A grinning young couple — Mercury astronaut Gordon Cooper and wife, Trudy, reunited in Hawaii after his 22nd solo orbit of Earth — made the cover of Life magazine’s May 31, 1963, issue, but another kind of family garnered top billing. “A Negro Photographer Shoots from Inside THE BLACK MUSLIMS,” proclaimed the lead cover line. Gordon Parks’s 14-page “words and pictures report” on the Nation of Islam devoted special attention to the Muslim wives, and in one photograph, Ethel Shariff, daughter of movement leader Elijah Muhammad, stands before a cadre of the women’s corps, all clad in religious habits of pristine white. At once determined and serene, the group is one of the many variations on family featured in “(un)expected families,” on view through June 17 at the Museum of Fine Arts, Boston.
“The people who raise us, the people we choose to have affectionate relationships with and the communities of like-minded individuals we surround ourselves with are all families. And they have been captured on film by photographers since the camera was invented,” says Al Miner, who conceived the show while he was an assistant curator at the MFA. (He departed last summer to become director of galleries at Georgetown University, in Washington, D.C.) “The MFA’s incredibly deep photographic holdings allowed us to explore and illustrate this diversity.”
Responding to MFA director Matthew Teitelbaum’s challenge to think about the museum’s collection in new ways, Miner developed his concept in the wake of both the 2016 U.S. presidential election and news that he and his husband would soon become parents (their adopted son was born last February). “How would the law, current and future, recognize my family, if at all?” wondered Miner. “Does biology mean more than the bonds we choose to form with those we aren’t related to by blood? And how and why do non–biologically related individuals come together to form alternative family units?”
Embodying personal and political nuances, the 84 works on display span the history of photography, from a Southworth and Hawes daguerreotype of toddler triplets to Amber Tourlentes’s 2017 composite of 42 family portraits, taken in Provincetown, Massachusetts, and featuring gay, lesbian and single parents proudly posing onstage at Town Hall. Rich in scenes from New England (budding Boston Brahmins at play in the Back Bay, Tina Barney’s WASP-y 1992 Thanksgiving in Rhode Island) and New York City (as seen by Lewis Hine and Bruce Davidson, among others), the show portrays familial bonds across America.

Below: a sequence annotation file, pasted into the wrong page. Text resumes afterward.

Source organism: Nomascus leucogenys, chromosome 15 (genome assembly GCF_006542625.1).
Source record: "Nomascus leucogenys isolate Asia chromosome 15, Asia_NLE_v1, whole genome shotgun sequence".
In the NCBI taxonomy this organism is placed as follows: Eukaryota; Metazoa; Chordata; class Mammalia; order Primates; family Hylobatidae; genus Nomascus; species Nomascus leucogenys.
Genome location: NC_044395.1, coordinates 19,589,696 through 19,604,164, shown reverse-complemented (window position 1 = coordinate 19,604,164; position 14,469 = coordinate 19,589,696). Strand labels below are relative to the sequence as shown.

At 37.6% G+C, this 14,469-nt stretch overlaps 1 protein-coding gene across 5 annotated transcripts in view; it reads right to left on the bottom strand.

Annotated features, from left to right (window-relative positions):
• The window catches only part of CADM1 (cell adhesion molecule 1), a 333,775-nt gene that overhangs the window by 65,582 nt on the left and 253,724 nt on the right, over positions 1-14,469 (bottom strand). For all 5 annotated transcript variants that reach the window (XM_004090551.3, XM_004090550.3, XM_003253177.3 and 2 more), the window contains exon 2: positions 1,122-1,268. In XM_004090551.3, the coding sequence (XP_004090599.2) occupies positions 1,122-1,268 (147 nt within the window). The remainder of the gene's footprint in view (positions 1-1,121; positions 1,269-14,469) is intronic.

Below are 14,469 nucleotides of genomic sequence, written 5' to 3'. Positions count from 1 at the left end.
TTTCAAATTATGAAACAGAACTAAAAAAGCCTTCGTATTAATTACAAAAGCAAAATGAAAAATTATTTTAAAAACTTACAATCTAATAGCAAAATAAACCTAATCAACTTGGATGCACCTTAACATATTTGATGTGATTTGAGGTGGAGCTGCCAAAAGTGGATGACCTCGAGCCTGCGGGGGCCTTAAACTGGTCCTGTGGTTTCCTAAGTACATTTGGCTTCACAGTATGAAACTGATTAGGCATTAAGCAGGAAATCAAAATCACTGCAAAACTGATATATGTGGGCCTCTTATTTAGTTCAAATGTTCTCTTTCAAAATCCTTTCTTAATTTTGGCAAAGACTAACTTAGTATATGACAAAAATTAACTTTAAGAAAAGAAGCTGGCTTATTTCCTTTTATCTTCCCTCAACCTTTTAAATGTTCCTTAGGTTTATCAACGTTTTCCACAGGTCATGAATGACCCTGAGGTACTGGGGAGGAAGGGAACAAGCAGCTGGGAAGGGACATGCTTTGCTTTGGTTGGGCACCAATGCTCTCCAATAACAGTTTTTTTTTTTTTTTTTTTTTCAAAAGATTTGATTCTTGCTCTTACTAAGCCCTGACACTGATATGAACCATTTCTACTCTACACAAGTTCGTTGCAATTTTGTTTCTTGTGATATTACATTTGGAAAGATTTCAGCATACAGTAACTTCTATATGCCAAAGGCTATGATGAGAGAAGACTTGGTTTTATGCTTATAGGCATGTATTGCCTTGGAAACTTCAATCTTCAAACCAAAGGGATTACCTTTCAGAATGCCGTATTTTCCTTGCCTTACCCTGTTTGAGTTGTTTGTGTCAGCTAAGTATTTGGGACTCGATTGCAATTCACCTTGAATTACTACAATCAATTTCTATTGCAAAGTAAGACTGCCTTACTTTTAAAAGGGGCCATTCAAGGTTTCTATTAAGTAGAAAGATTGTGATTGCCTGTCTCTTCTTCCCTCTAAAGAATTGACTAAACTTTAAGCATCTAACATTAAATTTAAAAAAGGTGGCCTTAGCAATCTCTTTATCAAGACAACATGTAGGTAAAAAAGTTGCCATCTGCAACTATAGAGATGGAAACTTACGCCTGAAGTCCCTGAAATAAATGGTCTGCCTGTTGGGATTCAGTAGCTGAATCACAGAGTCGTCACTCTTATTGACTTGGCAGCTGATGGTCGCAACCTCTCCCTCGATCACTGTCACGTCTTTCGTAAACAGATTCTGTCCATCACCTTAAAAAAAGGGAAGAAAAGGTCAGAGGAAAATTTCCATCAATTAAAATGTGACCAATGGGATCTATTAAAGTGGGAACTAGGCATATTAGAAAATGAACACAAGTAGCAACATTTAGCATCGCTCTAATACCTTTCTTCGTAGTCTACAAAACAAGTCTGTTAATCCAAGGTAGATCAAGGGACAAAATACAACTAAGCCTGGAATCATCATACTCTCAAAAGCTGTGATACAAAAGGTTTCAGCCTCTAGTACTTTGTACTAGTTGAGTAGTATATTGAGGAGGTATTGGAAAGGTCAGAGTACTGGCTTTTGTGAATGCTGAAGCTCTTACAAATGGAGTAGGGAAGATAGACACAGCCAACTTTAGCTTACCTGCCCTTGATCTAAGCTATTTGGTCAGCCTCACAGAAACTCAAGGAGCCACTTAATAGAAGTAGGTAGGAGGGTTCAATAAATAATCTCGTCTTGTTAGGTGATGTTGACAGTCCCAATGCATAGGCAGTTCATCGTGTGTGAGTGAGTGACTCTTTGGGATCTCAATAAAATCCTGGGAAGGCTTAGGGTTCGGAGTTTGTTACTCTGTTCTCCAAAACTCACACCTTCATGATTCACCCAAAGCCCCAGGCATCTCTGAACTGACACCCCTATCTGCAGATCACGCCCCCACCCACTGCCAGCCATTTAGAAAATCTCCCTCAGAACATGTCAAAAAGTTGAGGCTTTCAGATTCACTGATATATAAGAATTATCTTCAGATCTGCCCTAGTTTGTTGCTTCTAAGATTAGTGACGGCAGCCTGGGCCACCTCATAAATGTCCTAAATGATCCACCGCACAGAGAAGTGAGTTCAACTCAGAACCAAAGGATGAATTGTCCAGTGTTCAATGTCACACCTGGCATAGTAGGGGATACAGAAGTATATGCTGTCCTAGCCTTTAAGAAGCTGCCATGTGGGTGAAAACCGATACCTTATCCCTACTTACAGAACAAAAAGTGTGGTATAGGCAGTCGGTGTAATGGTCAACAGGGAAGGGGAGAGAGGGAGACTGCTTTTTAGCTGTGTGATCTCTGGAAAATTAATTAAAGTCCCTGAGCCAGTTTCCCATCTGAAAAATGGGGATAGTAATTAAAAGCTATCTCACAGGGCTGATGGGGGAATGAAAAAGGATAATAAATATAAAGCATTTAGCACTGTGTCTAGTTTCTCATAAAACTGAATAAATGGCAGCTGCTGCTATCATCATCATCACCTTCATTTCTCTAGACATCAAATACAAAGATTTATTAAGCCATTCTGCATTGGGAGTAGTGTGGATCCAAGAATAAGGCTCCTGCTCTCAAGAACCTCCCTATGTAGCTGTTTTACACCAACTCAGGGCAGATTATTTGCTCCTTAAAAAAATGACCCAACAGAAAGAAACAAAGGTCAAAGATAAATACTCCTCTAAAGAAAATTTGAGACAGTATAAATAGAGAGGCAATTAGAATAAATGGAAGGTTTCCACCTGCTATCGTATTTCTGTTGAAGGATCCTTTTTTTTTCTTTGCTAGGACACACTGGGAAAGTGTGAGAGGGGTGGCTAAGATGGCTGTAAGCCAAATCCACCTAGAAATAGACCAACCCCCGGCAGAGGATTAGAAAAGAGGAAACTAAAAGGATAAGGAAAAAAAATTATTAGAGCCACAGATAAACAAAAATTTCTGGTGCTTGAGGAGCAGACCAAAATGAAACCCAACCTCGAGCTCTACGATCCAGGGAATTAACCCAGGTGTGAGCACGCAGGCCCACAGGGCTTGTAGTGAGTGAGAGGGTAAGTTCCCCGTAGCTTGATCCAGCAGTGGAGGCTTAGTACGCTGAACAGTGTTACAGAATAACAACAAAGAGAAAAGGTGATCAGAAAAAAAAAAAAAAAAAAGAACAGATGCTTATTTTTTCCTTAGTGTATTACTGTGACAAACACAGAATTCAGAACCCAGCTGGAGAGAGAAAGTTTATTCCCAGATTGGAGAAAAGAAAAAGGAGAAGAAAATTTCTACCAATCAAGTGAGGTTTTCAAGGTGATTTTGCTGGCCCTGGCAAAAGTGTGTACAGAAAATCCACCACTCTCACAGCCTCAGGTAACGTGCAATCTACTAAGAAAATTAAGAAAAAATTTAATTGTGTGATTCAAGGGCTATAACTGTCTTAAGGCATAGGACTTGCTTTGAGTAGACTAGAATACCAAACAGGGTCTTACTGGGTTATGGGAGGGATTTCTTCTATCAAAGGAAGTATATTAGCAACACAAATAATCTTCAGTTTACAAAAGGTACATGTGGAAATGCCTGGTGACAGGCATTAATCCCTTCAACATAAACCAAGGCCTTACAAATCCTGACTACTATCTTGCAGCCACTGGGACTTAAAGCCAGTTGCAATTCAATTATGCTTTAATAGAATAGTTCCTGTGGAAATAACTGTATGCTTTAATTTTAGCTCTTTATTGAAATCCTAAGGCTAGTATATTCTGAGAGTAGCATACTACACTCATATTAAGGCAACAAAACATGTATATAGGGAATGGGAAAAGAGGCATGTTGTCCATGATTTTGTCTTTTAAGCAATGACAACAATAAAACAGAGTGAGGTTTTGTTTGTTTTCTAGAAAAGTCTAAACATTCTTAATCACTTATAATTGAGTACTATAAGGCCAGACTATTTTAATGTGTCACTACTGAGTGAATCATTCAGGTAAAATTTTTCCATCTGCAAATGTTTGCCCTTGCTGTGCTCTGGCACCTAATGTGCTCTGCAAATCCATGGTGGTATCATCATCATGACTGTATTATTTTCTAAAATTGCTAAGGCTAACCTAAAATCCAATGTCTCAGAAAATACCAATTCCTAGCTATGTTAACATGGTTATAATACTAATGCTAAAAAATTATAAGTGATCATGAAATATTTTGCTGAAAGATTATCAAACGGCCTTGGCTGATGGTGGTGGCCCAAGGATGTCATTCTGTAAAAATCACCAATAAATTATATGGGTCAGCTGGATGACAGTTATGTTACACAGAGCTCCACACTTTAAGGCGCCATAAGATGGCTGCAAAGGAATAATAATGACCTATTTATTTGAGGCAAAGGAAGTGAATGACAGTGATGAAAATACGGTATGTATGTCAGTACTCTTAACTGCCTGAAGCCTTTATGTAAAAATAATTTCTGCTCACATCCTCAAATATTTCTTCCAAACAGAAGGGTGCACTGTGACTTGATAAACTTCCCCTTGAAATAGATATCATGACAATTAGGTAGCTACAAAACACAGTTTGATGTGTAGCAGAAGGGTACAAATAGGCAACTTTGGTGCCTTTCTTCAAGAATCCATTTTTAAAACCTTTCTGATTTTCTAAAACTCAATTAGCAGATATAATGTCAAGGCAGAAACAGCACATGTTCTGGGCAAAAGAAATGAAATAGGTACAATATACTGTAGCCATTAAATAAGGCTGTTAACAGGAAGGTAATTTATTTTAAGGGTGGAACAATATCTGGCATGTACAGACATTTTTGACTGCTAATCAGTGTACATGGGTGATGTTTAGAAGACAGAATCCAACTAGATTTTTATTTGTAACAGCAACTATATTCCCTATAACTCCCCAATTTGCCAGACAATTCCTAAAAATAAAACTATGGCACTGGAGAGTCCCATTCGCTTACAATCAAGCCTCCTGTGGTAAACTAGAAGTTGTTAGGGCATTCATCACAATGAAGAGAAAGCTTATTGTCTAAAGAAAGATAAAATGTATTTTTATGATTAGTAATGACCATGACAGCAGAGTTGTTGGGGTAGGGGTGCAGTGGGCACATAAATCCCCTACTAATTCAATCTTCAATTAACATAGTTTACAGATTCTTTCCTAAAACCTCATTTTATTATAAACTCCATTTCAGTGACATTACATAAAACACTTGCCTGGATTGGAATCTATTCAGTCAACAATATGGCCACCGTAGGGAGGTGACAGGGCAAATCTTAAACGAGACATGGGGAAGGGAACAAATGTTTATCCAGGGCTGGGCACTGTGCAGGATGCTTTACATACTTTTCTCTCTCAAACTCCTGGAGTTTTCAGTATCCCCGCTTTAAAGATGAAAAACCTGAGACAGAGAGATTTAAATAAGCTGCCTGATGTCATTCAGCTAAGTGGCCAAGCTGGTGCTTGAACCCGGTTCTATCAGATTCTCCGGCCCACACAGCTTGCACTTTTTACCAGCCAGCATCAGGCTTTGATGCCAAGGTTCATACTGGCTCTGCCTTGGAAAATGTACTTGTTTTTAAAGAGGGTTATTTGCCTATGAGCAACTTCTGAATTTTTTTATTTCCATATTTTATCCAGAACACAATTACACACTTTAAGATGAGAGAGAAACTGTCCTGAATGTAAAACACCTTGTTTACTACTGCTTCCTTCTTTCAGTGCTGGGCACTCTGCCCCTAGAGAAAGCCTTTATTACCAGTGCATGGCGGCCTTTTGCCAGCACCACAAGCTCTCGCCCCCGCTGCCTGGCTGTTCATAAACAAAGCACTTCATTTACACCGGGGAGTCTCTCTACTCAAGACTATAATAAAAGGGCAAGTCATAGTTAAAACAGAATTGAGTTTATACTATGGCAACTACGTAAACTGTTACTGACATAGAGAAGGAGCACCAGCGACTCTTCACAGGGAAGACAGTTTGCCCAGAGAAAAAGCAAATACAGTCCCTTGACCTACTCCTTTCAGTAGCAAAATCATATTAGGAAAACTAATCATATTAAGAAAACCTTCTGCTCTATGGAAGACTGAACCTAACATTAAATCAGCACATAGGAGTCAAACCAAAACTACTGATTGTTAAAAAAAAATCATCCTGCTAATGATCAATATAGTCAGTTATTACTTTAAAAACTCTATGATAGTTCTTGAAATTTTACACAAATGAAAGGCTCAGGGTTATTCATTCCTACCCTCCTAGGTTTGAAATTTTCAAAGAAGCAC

At the heart of the exhibition are three types of families, with a wall devoted to each. Generational connections are represented by pictures of siblings, parents and children (Diane Arbus’s bewitching 1965 portrait of Susan Sontag and her son, David Rieff; LaToya Ruby Frazier’s photo showing her emerging from her mother’s profile), as well as larger-scale reunions. Many of these works are hung salon style, to evoke a lively yet cozy domesticity.
Romantic unions are another focus, from a sepia-toned Victorian couple to two young men, Jose and Luis, captured in Zoe Perry-Wood’s color portrait at a gay/transgender prom held in 2015 at Boston City Hall. Jimmy Paulette and Tabboo!, a pair of drag queens photographed in 1991 by Nan Goldin, are a vivid yet haunting presence in this section. “They represent a romantic union, but for Goldin, all the trans and gay friends she made in New York City she very much considers a surrogate family, so we wanted to show that as well,” says MFA curator Karen Haas, citing Goldin, along with Sally Mann and Nicholas Nixon, as among the photographers she thought of first for the exhibition.
The third major wall is devoted to “chosen families,” including the Amish community of Lancaster, Pennsylvania, seen through the lens of Henri Cartier-Bresson; members of the Chicago motorcycle gang befriended by Danny Lyon; and the nun-like tribe fronted by Shariff in Parks’s shot. The familial aspect of the military is represented by Louie Palu’s 2008 portraits of U.S. Marines fresh from patrols in southern Afghanistan.
“The people who raise us, the people we choose to have affectionate relationships with and the communities of like-minded individuals we surround ourselves with are all families.”
“This is a show about photography, too,” says Haas. “It tells a very interesting story, not only about social mores but also about the history of the camera.”
The exhibition highlights the “hidden mother” photograph, a popular technique for capturing images of young children in the Victorian era, a time of high infant mortality rates. To address the incompatibility of long exposure times and fidgety babies, the mother or nursemaid would hold the child but be obscured by draped fabric. “It was a way to show the child as a sort of separate entity, a free spirit who’s very much alive,” says Haas, “because this is also the period in which it was common to make posthumous photographs of children.”
Another group of pictures explores the so-called “Boston marriages,” a term for lesbian couples coined following the release of Henry James’s novel The Bostonians, which features two unmarried female characters living together. “With the advent of the Kodak camera, these women could control their images,” says Haas. “They could make pictures that were all about friendships or love relationships between women that would not have been the sorts of pictures that people would have been comfortable making in a studio.”
Family proved to be a vast and elastic concept for this photography exhibition, encompassing more than 150 years as well as vernacular and fine-art forms. Still, the limitations of time, space and budget helped to keep the MFA’s presentation intimate. “Some visitors will see their own families mirrored in the works on view. Others may notice what kinds of families are missing,” says Miner. “Either way, I hope the exhibition sparks important and meaningful conversations.”